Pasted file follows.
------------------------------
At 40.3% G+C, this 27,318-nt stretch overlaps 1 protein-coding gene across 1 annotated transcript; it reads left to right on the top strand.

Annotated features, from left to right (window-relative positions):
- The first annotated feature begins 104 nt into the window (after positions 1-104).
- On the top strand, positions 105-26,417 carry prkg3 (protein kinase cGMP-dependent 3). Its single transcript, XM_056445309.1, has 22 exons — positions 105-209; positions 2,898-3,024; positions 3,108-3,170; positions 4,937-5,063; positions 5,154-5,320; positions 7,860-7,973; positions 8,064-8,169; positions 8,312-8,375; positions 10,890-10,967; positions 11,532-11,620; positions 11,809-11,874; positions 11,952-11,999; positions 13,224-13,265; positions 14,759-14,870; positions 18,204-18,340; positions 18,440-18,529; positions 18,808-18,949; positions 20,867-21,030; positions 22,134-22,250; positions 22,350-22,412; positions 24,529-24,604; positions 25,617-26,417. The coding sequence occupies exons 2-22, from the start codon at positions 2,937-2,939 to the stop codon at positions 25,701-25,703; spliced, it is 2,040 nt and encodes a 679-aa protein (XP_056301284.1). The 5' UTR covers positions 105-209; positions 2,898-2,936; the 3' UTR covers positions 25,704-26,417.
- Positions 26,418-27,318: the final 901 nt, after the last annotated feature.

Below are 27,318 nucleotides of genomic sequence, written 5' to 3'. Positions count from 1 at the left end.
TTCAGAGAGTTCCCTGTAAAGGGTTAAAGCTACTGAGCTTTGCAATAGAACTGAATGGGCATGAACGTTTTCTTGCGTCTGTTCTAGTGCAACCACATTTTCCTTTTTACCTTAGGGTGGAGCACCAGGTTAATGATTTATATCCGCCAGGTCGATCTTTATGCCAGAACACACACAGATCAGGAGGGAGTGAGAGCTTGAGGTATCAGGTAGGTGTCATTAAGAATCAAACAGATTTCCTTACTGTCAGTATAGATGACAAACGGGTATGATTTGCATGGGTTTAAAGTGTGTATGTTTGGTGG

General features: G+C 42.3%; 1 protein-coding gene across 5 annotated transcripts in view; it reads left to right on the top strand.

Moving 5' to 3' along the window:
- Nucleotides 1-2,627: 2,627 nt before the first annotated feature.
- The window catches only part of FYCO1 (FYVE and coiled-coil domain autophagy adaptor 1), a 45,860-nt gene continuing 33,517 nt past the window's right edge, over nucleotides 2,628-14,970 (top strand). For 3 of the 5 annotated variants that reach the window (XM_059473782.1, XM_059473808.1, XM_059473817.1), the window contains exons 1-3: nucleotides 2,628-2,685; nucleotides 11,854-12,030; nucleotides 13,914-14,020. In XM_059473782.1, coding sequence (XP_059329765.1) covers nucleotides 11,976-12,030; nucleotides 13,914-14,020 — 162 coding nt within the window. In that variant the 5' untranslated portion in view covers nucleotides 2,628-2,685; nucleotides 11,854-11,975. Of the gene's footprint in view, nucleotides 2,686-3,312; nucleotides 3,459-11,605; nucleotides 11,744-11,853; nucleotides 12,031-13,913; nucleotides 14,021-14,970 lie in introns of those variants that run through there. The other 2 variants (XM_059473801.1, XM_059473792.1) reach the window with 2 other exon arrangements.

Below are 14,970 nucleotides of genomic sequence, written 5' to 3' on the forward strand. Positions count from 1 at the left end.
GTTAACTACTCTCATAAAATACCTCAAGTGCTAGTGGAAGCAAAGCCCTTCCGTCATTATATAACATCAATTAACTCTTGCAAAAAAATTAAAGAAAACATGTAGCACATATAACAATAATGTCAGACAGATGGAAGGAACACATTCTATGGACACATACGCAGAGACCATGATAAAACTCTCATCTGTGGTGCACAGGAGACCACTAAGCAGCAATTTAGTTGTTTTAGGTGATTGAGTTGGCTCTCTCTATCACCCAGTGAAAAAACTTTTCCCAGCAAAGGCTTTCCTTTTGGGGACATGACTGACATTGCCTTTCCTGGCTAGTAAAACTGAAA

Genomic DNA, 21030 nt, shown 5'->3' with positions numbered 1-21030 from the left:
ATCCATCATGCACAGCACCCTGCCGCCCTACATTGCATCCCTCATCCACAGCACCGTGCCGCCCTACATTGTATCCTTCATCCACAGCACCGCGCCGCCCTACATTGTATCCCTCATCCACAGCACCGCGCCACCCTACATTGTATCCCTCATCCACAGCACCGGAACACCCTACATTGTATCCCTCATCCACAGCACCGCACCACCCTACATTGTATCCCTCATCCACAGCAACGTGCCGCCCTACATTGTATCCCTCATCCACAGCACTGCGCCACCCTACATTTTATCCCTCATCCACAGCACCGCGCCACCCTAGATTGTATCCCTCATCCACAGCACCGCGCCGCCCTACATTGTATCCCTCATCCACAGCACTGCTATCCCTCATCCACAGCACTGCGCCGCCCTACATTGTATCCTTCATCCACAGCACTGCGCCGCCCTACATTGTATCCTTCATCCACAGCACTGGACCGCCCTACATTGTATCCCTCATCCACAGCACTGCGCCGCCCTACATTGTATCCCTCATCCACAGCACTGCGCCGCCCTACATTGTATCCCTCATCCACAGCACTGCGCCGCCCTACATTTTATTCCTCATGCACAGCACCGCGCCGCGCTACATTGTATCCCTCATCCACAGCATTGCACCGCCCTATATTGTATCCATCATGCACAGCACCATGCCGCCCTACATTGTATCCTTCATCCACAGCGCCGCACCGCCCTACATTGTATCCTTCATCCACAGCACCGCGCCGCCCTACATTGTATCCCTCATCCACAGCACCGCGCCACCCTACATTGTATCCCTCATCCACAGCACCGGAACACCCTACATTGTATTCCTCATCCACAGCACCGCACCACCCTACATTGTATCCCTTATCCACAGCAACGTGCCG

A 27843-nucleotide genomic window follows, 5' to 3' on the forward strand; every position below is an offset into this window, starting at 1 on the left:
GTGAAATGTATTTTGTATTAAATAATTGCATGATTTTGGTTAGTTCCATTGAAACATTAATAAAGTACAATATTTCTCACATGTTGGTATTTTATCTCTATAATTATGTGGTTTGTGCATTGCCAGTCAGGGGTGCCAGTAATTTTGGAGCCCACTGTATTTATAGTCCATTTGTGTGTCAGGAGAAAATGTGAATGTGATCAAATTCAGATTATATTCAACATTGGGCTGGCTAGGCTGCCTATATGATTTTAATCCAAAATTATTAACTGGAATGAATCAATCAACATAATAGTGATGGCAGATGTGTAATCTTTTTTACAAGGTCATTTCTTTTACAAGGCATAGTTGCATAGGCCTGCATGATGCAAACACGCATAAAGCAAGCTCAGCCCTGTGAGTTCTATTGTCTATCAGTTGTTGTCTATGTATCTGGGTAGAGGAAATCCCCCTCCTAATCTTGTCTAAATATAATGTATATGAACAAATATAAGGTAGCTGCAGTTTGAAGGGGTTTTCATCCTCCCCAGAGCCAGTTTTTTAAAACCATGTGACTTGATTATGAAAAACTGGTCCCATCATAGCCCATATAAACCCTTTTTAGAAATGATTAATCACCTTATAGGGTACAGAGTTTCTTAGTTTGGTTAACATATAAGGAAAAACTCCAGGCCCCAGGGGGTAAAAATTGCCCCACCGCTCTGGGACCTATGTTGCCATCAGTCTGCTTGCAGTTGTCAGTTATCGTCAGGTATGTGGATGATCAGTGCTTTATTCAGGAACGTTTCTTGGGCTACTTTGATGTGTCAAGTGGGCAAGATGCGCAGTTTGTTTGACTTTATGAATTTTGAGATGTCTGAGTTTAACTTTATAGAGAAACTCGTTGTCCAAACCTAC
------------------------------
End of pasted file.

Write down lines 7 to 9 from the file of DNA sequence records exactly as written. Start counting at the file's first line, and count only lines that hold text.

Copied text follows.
TTCAGAGAGTTCCCTGTAAAGGGTTAAAGCTACTGAGCTTTGCAATAGAACTGAATGGGCATGAACGTTTTCTTGCGTCTGTTCTAGTGCAACCACATTTTCCTTTTTACCTTAGGGTGGAGCACCAGGTTAATGATTTATATCCGCCAGGTCGATCTTTATGCCAGAACACACACAGATCAGGAGGGAGTGAGAGCTTGAGGTATCAGGTAGGTGTCATTAAGAATCAAACAGATTTCCTTACTGTCAGTATAGATGACAAACGGGTATGATTTGCATGGGTTTAAAGTGTGTATGTTTGGTGG

General features: G+C 42.3%; 1 protein-coding gene across 5 annotated transcripts in view; it reads left to right on the top strand.

Moving 5' to 3' along the window: